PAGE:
This tells us all we need to know about our throwaway culture. The reason these 'outdoor' products on the garage forecourt are so cheap is that they are designed to be disposable. Not as ostensibly as Bic or Durex, but implicitly by the price point   set too low for it to last, even if people do manage to shoulder it back to the carpark.

Here again, the Francli wiles came to the fore. Who knew that attacking a pair of wellies with a belt sander would produce a fabric remarkably like suede? Which they then used to create a line of wallets.

Francli are well used to preventing perfectly functional fabrics from going to landfill. Their ethos is to source with as little environmental impact as possible. Whether it's saving discarded fabrics, finding the most durable materials, supporting local industry or making decisions for circular design.

They celebrate all kinds of craft and carry the flag for British manufacturing. A lot of their waxed cotton, webbing, thread and hardware are all made in the UK, and they are friends with other UK adventure makers:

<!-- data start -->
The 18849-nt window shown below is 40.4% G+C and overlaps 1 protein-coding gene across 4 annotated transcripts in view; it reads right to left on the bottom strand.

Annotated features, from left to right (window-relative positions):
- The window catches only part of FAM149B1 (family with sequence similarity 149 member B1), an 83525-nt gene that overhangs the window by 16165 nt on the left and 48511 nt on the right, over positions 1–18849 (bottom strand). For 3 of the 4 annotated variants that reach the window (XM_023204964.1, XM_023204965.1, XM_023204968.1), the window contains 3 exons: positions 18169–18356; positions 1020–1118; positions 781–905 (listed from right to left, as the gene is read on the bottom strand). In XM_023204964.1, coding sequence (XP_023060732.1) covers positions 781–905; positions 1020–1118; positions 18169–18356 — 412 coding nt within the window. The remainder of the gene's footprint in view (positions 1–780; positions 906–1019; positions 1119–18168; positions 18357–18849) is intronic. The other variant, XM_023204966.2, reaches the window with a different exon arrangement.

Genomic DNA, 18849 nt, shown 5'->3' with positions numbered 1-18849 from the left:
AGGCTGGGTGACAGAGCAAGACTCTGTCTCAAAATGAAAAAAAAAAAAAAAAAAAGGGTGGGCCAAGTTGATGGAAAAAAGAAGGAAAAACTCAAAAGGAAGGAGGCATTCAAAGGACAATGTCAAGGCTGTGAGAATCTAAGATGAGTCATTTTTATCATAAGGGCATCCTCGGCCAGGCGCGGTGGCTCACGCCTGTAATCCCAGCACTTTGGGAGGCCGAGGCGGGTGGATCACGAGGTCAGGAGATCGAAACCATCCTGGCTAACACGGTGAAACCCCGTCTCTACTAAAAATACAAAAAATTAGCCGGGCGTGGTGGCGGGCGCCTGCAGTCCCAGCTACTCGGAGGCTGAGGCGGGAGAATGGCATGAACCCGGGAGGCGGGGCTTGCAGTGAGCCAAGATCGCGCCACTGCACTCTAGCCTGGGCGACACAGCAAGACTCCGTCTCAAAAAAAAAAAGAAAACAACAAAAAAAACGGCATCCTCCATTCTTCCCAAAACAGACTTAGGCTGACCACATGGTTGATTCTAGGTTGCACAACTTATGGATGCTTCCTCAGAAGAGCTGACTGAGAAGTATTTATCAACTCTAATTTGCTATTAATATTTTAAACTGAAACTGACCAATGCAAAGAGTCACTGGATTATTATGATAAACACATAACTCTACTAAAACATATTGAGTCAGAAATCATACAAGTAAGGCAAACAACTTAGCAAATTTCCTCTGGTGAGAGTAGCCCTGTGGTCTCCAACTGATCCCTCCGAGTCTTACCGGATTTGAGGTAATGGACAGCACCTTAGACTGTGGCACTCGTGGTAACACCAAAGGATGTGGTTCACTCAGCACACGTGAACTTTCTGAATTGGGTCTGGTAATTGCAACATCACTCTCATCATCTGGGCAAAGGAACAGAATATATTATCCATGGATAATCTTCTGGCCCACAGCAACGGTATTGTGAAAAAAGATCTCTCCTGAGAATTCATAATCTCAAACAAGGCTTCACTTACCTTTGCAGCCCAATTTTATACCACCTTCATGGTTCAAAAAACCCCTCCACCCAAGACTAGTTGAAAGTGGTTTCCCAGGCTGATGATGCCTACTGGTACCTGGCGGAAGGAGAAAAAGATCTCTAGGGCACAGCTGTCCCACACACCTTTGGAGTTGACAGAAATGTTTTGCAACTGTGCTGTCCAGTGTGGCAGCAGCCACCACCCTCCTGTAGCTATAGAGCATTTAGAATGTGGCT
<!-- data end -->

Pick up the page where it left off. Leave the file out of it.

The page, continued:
“We're really proud to be the contemporaries of brands like Trakke and Miscellaneous Adventures. Their creativity and passion for building quality, functional goods for adventure makes us feel like our generation is leading the way in re-connecting with nature and sticking two fingers up at conventional careers. 

We loved our collaborating with 7th Rise on a butchery apron and knife wrap. Thom was very open and generous, having us to stay in his cottage and teaching us how to fillet a rabbit. It was great for us to be emerged in his lifestyle and learn so much from him. The design slowly evolved with lots of sampling and testing. We're very proud of how considered the final result was.”

We knew that Francli, like all our other collaborators would be totally in tune with a more social approach. They live in a shared house and the farm where their studio is based is full of friends and other small businesses. 

“We are constantly sharing clothes, sports kit, cars, surfboards, everything! Falmouth is an incredibly creative community so there's a lot of swapping between makers such as knowledge, skills, machinery and materials.”

Their rucksacks and aprons represent their inspirations from Cornwall: the vibrant community of artists, makers and entrepreneurs that have all decided to base their work there, for their love of being outside. 

Francli also fix and adapt bits stuff like bags, coats, curtains and even motor-cycling gloves! They are testament that a more socially aware and ethically sustainable approach can be integrated into business. Iconic Swedish brand Klattermusen started out this way some 20 years ago, who knows what heights Francli will scale in that time? One thing is for sure, their commitment to doing things right will continue to mark them out, and makes us massive fans:

“One day a sustainable business will be the most successful and profitable way of business.”

Amen to that.